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Does Alcohol Help to Reduce Stress? It’s Not That Simple

photography of person holding glass bottles during sunset

Jokes about quarantine and surviving it with the help of alcohol have become traditional on social networks.

According to scientific and medical journalist Markham Hyde in his column for Medium, alcohol sales in the United States increased by 55% after the onset of the coronavirus crisis.

According to Bloomberg, beer and wine sales increased by 32% and 47%, respectively.

In general, this was not a surprise to anyone, writes Markham Hyde.

“As they say, hard times need hard drinks. In addition, the idea that alcohol can help a person relax is quite common in the United States,” adds Hade.

However, he emphasizes that the relationship between alcohol and stress is not as simple as it is said in folk wisdom.

Traditional stereotypes about alcohol are partly true, says Rakhita Sinha, director of Yale University Medical Center for Stress.

“Alcohol is an anesthetic. It can soothe pain and in some cases dull the brain and body’s response to stressful events,” she explains.

A 2011 study published in the journal Alcoholism found that after a public speech, the level of the stress hormone (cortisol) in the blood rises.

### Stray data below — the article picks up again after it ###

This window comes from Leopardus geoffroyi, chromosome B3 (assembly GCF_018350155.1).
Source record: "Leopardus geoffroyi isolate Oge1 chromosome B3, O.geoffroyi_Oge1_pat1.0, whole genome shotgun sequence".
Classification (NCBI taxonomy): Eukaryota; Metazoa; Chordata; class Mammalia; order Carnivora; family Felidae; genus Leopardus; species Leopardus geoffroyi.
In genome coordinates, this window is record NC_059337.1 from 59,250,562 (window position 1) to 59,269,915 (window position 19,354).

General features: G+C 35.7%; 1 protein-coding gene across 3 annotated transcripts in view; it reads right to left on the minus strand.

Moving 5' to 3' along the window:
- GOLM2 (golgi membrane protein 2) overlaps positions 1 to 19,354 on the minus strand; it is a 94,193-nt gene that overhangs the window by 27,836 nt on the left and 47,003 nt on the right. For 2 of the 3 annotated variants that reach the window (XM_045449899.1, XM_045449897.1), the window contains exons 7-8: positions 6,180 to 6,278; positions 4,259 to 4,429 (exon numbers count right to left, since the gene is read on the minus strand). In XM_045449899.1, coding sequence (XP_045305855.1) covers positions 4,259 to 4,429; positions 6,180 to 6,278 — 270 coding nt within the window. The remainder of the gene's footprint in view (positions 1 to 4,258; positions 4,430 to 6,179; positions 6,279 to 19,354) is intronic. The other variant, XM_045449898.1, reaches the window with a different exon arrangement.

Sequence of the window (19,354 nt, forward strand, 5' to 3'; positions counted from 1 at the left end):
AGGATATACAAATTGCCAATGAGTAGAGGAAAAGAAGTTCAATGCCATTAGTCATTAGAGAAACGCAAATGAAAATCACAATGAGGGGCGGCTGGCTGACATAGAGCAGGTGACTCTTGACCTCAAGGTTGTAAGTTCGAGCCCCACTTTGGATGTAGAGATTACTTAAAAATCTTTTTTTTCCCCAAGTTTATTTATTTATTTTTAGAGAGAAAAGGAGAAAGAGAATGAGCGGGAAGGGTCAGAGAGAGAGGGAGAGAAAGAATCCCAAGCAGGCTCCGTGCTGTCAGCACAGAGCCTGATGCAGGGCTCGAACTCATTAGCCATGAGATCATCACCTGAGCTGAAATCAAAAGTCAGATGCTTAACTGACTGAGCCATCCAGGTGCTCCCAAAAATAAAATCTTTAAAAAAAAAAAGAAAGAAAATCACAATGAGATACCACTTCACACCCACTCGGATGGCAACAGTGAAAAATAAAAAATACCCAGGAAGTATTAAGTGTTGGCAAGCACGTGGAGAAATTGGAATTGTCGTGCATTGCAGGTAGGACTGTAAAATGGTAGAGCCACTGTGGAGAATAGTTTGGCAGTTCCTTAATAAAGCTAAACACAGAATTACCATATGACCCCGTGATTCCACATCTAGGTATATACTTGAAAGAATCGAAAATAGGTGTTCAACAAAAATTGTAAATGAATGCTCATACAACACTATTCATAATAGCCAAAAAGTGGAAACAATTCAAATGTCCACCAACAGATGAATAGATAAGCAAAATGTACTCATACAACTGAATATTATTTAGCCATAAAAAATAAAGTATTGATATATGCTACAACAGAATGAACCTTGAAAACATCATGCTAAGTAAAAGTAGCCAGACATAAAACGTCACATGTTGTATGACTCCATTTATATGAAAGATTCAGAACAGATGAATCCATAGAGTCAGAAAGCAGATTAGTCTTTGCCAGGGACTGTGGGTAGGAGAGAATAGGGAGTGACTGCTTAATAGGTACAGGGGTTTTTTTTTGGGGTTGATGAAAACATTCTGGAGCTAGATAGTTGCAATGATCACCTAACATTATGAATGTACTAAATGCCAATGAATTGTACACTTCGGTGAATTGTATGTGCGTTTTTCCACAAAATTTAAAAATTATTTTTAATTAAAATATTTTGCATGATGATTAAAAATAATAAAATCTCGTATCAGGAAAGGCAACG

But when the participants of the experiment took alcohol after the performance, their level decreased.

There is also evidence that alcohol may increase the effects of some neurochemicals in such a way that they begin to mimic the effects of anti-anxiety drugs.

Manoe Doss, a researcher at Johns Hopkins University, adds, that alcohol contributes to the production of gamma-aminobutyric acid (GABA).

It is the most common inhibitory neurotransmitter in the central nervous system, which inhibits brain function.

And this may partly explain why alcohol at the end of a hard and hectic day calms anxious thoughts.

So? A couple of glasses of wine at the end of a hard day – isn’t that bad?

four clear stemless glasses

It’s not that simple, says Michael Sayet, a professor of psychiatry at the University of Pittsburgh.

According to a 2011 report, alcohol can also increase stress hormone levels, not just lower them.

Alcohol also speeds up the heartbeat and raises blood pressure, especially when the body begins to digest alcohol and toxins enter the bloodstream.

In addition, Sayette emphasizes that those who have frequently consumed alcohol for a long time to overcome stress may not respond to it in the same way as those who drink infrequently and consume small doses of alcohol.

“If you drink a few alcoholic drinks to calm down, you change the chemistry of your brain.

The state of the brain in a state of sobriety changes.

And in some cases, your brain may become more anxious,” explains the professor.

He also adds that the new stress contributes to the fact that the person continues to drink.

To sum up, the anxiety and alcohol will feed themselves.

So what about those who don’t drink much?

Actually, it is unknown.

According to Michael Sayette, most studies have been conducted either with toxic doses of alcohol, or close to toxic.

“If you believe that alcohol relaxes you, then even if you just wet your lips, you will already feel more relaxed,” says the psychiatrist.

In conclusion, the best option is to choose less toxic ways to overcome anxiety. For example, sports, communication with loved ones, meditation, and psychotherapy.